Big Chinese soy project in Brazil: so far, just an empty field
Brazil's slowing economy has also prompted many foreign investors to scale back their projects here.
In 2010, Brazil's economy grew 7.5 percent and some believed it was set to join the ranks of developed nations by the end of this decade. But because of poor infrastructure and a stagnant government reform agenda, the economy has averaged just 2 percent growth since then.
Hungry to revive growth, other officials have been much more welcoming of the Chinese. Bahia's state government spent years wooing Chongqing Group and even has an office in China.
China buys the bulk of soy shipped from Brazil and neighboring Argentina and is Brazil's top trading partner.
Chinese agricultural companies appear to be changing their approach following recent challenges, however. Instead of controlling the entire soybean production chain, as they aimed to do in Bahia, they have focused recently on acquisitions of existing trading houses.
On Wednesday, China's largest grain trader COFCO Corp agreed to pay $1.5 billion for a majority stake in Singapore-based Noble Group Ltd's agribusiness. The purchase followed COFCO's February agreement to buy a 51 percent stake in Dutch grain trader Nidera, in what was the first major purchase in a trading house by a state-owned Chinese agricultural company.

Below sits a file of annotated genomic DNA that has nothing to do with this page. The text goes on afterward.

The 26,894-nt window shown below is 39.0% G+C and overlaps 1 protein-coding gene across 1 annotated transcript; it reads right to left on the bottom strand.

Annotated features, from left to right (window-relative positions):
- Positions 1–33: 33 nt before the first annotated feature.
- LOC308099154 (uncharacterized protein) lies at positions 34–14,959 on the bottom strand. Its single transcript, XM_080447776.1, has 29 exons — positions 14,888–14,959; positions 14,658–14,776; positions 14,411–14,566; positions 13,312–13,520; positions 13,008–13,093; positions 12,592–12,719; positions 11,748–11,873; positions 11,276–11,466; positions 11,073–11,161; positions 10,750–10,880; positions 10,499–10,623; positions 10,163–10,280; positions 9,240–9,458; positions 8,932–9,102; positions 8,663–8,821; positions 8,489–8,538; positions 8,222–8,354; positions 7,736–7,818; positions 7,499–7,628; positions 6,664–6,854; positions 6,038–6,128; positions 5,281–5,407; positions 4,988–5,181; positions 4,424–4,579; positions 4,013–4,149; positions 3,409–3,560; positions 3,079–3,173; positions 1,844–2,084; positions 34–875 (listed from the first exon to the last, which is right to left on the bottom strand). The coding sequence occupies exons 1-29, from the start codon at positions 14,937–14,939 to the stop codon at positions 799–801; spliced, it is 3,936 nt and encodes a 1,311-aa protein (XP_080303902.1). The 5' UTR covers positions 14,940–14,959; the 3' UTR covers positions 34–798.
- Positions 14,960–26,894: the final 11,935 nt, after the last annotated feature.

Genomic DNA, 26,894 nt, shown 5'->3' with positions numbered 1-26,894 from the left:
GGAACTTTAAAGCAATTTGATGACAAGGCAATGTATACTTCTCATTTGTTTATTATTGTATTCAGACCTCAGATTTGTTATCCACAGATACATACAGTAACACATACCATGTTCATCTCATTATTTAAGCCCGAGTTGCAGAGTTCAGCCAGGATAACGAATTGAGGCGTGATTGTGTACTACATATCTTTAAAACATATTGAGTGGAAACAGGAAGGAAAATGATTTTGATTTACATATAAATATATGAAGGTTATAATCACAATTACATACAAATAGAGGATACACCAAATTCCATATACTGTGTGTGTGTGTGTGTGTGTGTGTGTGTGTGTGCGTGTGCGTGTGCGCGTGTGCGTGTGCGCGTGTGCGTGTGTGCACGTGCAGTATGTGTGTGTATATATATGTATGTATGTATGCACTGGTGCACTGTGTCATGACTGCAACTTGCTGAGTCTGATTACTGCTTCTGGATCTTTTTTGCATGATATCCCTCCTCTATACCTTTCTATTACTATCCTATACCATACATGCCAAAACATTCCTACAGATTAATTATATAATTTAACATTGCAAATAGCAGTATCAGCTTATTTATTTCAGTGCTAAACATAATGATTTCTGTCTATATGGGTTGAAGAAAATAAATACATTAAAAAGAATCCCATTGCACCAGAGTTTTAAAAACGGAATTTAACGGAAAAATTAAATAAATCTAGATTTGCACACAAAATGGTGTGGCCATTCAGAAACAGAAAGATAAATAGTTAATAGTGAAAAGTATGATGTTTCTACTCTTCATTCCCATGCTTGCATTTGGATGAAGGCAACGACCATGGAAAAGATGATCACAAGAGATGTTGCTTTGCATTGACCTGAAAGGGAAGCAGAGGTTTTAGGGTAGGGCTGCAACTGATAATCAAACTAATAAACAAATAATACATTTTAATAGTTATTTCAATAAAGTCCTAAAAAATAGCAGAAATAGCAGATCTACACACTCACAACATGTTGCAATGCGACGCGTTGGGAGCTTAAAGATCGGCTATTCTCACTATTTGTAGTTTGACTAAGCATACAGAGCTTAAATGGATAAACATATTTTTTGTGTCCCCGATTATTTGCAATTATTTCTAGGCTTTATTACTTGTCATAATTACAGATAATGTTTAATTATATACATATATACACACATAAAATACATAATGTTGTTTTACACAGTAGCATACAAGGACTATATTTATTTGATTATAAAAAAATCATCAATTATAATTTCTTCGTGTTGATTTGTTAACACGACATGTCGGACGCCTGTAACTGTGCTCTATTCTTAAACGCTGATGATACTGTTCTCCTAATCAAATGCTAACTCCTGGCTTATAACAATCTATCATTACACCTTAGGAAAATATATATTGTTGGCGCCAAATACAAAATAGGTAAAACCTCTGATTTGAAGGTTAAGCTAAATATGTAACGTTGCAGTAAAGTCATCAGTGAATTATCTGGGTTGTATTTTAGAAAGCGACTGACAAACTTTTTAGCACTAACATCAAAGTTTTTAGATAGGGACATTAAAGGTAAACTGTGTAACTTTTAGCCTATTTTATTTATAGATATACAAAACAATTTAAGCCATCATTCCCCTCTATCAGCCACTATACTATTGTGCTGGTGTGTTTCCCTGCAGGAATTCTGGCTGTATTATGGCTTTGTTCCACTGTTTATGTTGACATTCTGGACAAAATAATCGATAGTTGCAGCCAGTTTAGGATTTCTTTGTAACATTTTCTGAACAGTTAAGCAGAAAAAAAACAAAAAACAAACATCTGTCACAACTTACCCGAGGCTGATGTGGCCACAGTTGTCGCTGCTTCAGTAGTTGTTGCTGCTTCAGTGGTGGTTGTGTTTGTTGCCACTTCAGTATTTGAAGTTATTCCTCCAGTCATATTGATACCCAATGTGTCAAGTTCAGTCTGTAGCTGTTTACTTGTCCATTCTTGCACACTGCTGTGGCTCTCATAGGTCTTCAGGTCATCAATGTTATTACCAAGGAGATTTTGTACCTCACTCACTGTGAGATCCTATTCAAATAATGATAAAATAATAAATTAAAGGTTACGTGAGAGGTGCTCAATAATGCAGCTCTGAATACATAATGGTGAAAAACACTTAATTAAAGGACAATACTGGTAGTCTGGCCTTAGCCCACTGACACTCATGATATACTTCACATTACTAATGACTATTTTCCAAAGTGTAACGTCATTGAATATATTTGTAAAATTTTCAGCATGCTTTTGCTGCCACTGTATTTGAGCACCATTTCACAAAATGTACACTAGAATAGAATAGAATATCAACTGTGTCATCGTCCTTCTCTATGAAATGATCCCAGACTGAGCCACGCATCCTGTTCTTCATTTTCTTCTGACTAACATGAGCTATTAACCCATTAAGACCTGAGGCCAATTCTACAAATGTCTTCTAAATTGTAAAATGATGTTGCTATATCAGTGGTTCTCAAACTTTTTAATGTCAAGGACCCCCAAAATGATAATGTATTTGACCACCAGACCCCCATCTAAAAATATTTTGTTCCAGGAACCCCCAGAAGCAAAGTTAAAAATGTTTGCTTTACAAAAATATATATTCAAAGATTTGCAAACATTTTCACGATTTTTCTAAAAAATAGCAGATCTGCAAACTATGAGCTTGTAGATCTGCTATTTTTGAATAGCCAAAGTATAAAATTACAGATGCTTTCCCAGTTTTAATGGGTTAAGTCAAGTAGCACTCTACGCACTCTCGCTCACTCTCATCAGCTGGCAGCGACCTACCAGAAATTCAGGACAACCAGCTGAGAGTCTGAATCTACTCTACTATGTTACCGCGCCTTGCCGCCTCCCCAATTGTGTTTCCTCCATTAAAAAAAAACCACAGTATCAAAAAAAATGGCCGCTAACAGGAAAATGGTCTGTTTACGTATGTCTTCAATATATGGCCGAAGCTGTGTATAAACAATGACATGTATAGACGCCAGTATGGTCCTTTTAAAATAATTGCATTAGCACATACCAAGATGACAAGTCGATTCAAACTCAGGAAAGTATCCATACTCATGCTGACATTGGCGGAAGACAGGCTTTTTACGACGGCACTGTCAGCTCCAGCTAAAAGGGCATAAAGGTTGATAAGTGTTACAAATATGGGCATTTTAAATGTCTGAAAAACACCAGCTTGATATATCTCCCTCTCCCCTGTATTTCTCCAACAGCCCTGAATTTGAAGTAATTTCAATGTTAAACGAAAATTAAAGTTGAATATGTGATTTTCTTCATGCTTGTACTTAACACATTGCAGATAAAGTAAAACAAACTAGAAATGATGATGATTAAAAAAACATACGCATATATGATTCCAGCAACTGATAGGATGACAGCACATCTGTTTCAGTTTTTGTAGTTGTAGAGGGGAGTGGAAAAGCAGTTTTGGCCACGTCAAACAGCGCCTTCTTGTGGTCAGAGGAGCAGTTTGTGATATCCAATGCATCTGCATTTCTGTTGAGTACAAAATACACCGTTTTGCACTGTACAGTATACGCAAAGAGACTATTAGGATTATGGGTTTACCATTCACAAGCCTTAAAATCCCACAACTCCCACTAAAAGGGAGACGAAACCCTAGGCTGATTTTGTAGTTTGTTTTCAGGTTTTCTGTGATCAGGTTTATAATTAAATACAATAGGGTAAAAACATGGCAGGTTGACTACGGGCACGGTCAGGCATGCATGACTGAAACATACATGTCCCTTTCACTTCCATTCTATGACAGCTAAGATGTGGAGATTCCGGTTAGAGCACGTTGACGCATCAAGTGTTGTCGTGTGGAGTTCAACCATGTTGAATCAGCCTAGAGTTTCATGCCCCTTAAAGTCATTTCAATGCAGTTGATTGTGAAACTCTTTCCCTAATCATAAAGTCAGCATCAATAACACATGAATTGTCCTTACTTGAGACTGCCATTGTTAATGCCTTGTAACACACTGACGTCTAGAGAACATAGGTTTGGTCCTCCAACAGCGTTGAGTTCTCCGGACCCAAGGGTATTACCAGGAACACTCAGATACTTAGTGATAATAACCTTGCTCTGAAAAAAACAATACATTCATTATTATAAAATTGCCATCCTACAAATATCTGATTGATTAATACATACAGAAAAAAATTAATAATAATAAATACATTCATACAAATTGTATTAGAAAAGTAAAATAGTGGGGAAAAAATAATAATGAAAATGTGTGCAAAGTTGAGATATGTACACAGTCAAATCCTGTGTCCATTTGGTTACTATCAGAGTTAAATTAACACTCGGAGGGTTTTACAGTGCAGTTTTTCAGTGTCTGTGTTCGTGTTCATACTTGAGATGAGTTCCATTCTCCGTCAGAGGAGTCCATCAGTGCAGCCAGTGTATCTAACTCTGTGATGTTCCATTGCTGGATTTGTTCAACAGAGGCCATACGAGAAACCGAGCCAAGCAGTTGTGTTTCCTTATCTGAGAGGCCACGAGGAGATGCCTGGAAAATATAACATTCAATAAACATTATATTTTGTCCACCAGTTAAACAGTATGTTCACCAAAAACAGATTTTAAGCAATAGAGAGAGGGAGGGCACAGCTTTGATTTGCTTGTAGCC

COFCO will now be able to purchase soy supplies from Brazil and other top producers directly, and process them into animal feed at home. That would allow the Chinese to avoid working with the big four grain brokers ADM, Bunge Ltd, Cargill Inc and Louis Dreyfus Corp.
That may be more viable than trying to get into the farming game in Brazil, where U.S. and European based trading firms have crushed and brokered soybeans for decades.
In western Bahia state, plants owned by Cargill and Bunge already have deals to buy soybeans from local producers.
"The industries are very well established and it is hard for newcomers to come in, even those as persistent as the Chinese," said Carlo Lovatelli, head of Brazil's crushing association Abiove.
The town of Barreiras will analyze Universo Verde's proposal for the crushing plant plan soon, Adalto Soares, a spokesman for the mayor's office, said this week.
The plant would be integrated with a new industrial district planned for the city that would include a dry port and railway - now likely to be built by Brazilian firms, he said.
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